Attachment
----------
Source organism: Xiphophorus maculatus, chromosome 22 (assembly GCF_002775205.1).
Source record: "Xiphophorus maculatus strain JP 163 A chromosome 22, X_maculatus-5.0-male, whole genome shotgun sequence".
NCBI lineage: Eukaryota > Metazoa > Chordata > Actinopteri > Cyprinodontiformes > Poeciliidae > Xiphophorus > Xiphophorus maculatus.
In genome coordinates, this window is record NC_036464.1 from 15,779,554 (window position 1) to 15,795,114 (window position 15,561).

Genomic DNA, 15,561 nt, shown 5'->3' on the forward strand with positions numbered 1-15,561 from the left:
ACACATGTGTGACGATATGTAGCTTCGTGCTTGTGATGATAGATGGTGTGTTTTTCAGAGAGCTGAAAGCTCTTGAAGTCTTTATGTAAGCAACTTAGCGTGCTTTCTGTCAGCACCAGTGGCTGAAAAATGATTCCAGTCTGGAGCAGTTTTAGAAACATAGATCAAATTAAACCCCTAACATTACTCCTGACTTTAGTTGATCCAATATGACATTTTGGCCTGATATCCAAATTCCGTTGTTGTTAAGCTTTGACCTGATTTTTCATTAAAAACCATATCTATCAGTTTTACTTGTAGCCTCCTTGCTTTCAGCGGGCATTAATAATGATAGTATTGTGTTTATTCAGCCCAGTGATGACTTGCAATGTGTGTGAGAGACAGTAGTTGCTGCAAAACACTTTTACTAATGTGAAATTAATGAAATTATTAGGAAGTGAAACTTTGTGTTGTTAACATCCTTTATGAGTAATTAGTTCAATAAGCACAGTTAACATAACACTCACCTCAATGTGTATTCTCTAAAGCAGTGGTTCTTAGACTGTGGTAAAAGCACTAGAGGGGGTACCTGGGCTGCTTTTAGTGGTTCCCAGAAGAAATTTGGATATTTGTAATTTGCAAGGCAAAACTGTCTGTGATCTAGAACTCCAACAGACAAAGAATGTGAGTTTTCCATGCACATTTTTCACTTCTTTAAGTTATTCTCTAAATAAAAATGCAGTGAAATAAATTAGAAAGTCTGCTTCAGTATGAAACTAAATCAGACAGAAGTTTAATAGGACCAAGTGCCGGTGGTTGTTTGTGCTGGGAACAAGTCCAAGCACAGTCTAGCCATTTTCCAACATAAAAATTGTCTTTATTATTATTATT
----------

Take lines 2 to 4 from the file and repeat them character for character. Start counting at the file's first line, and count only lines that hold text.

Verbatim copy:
Source record: "Xiphophorus maculatus strain JP 163 A chromosome 22, X_maculatus-5.0-male, whole genome shotgun sequence".
NCBI lineage: Eukaryota > Metazoa > Chordata > Actinopteri > Cyprinodontiformes > Poeciliidae > Xiphophorus > Xiphophorus maculatus.
In genome coordinates, this window is record NC_036464.1 from 15,779,554 (window position 1) to 15,795,114 (window position 15,561).